According to Michael Davis, dealing with ruins creates a whole different set of problems in comparison with historic buildings. According to him, the questions that might arise from such situations are “To what extent should the historic be compromised by the new? Can the new remain subservient to the old if the old is now in ruin and much is already lost?” (Davis, 2011) Accordingly, he expresses three issues which need to be considered before any interventions; building inside the ruin, building on the ruin and building over the ruin. (ibid.)
“Each excavation involves not only destruction but also begs the question of what will happen afterwards”. (Schmidt, 2008: 104) To construct our installation, we will need to fully excavate the area to allocate the original structure carefully. However, we will cover most of the remains once again and will construct our installation enclosing the original cellar walls inside the new walls. The original wall thickness is about 0.45m. Our construction thickness are 0.71m and 0.65m. The walls are to be installed in three different heights; 3m, 6m and 7.2 meters to resemble the three different heights of the Wolf House. In some parts the outer top layer of the archaeological structures will remain exposed. Hence, they will require adequate care and conservation against decay; perhaps by the addition of the new material as Schmidt suggests in his book. (ibid.)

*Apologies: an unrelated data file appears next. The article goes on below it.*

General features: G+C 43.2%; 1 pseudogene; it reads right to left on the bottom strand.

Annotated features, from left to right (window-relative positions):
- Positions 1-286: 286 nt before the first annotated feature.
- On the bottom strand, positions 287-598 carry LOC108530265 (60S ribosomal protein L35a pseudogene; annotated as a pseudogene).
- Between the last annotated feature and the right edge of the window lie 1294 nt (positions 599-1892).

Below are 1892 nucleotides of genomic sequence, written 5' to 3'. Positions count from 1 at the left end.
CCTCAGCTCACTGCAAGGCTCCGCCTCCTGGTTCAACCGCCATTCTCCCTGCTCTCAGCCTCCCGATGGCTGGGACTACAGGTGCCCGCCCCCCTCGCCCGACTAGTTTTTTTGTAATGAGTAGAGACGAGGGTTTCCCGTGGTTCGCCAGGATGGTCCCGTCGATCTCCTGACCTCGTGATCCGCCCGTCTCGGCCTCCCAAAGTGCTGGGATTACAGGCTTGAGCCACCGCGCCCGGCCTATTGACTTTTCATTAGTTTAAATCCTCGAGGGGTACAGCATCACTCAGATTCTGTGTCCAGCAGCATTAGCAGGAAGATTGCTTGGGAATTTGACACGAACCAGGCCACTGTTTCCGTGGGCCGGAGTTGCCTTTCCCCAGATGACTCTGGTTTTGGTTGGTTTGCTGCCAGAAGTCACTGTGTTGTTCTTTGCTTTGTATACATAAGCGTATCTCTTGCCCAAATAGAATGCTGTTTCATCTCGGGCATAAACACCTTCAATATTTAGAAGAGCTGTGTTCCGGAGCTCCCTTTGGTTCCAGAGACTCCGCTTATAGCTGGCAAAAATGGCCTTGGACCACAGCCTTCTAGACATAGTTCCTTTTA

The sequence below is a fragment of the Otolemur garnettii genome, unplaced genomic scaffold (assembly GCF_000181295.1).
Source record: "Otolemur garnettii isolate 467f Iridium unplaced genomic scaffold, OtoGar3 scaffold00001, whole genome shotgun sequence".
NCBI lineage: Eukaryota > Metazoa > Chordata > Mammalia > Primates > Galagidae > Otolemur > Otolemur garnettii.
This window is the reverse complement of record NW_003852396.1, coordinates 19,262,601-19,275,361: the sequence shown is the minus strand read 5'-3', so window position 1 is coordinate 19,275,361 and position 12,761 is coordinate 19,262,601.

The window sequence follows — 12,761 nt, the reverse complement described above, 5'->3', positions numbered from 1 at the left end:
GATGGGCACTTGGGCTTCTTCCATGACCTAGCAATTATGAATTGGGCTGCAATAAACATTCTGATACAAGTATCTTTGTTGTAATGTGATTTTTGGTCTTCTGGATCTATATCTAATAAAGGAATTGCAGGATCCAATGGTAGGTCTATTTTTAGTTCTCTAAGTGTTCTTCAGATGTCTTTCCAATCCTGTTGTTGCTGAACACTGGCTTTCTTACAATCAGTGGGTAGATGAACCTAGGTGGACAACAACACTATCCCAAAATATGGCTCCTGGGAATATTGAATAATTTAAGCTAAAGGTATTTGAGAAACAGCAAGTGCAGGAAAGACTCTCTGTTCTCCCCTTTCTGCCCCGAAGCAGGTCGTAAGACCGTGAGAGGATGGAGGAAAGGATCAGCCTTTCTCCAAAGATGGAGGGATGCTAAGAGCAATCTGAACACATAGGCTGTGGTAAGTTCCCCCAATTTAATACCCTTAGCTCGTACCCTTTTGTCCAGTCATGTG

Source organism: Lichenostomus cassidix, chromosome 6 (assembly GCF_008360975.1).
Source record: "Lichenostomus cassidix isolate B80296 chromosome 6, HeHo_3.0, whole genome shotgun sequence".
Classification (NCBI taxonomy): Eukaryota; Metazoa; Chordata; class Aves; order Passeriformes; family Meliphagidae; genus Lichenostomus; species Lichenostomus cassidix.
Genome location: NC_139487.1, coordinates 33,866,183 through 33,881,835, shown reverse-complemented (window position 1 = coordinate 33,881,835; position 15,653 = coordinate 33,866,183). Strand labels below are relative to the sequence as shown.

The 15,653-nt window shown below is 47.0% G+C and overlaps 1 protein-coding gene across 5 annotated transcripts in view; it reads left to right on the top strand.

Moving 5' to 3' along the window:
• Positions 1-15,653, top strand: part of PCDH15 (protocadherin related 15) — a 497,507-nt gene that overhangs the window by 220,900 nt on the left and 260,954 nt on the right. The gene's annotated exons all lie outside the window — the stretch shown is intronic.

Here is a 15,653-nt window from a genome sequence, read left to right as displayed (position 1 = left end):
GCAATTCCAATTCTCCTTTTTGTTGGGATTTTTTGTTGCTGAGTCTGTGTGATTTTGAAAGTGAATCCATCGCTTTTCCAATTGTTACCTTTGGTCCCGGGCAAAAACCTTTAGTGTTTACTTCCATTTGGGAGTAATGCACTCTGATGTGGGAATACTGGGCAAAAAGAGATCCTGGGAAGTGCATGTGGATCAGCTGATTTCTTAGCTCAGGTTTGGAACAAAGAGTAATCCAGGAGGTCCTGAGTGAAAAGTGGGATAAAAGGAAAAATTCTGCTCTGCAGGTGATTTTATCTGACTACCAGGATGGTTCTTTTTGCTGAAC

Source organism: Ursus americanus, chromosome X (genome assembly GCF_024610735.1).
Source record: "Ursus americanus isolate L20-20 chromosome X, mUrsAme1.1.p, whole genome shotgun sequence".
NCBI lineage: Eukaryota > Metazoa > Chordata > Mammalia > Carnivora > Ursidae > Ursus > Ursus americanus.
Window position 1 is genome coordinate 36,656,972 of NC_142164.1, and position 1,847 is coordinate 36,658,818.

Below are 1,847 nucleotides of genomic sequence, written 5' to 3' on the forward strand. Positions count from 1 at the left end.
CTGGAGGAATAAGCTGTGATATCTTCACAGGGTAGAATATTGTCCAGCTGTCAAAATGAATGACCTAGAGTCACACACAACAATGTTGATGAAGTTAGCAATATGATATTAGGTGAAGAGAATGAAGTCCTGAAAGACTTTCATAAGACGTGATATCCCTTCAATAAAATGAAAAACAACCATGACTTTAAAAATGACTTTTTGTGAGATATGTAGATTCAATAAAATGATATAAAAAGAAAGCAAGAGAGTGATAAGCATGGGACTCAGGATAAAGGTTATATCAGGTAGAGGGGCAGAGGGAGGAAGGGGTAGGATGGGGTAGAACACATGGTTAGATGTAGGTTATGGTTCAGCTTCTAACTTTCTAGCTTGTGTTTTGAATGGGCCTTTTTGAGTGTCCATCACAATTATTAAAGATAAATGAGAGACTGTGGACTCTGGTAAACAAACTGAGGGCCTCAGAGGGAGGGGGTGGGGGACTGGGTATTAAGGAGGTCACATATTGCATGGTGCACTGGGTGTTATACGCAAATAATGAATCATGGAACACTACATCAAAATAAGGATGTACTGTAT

The main material used in our design is corten steel which is a weathering steel that in our project appears in two forms; solid and mesh. The color has a high contrast with the original brick structure, and yet, is still in harmony with the original color. The corten material is also light and thin for construction which will have minimal impact on the original remains.
The mesh pattern is inspired by Mies’ design lines in his works. During daytime, the light passes through and creates beautiful inspiring patterns on the ground. During nightime, the lights which are installed inside the walls create a warm atmosphere. The parts of the plan where the mesh pattern is used are view points to the archaeological remains of the Wolf House cellar.